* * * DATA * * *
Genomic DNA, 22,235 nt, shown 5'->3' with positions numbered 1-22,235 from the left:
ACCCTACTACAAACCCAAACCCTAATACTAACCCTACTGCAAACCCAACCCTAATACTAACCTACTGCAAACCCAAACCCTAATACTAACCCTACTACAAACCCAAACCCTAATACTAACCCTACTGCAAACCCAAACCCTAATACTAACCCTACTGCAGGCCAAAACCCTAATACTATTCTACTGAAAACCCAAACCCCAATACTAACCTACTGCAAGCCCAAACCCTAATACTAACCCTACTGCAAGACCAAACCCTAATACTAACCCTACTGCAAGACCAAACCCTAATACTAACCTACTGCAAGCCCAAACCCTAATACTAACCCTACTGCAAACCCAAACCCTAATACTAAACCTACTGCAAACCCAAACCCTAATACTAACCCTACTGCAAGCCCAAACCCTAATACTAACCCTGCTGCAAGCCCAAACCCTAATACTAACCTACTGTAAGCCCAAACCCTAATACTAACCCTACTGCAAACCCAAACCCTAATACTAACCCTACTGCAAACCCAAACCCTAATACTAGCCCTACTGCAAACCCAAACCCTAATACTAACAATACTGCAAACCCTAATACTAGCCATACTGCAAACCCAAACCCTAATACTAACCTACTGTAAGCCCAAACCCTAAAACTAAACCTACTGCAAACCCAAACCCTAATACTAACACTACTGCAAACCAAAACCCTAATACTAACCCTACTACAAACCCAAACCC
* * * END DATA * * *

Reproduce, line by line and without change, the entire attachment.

Genomic DNA, 22,235 nt, shown 5'->3' with positions numbered 1-22,235 from the left:
ACCCTACTACAAACCCAAACCCTAATACTAACCCTACTGCAAACCCAACCCTAATACTAACCTACTGCAAACCCAAACCCTAATACTAACCCTACTACAAACCCAAACCCTAATACTAACCCTACTGCAAACCCAAACCCTAATACTAACCCTACTGCAGGCCAAAACCCTAATACTATTCTACTGAAAACCCAAACCCCAATACTAACCTACTGCAAGCCCAAACCCTAATACTAACCCTACTGCAAGACCAAACCCTAATACTAACCCTACTGCAAGACCAAACCCTAATACTAACCTACTGCAAGCCCAAACCCTAATACTAACCCTACTGCAAACCCAAACCCTAATACTAAACCTACTGCAAACCCAAACCCTAATACTAACCCTACTGCAAGCCCAAACCCTAATACTAACCCTGCTGCAAGCCCAAACCCTAATACTAACCTACTGTAAGCCCAAACCCTAATACTAACCCTACTGCAAACCCAAACCCTAATACTAACCCTACTGCAAACCCAAACCCTAATACTAGCCCTACTGCAAACCCAAACCCTAATACTAACAATACTGCAAACCCTAATACTAGCCATACTGCAAACCCAAACCCTAATACTAACCTACTGTAAGCCCAAACCCTAAAACTAAACCTACTGCAAACCCAAACCCTAATACTAACACTACTGCAAACCAAAACCCTAATACTAACCCTACTACAAACCCAAACCC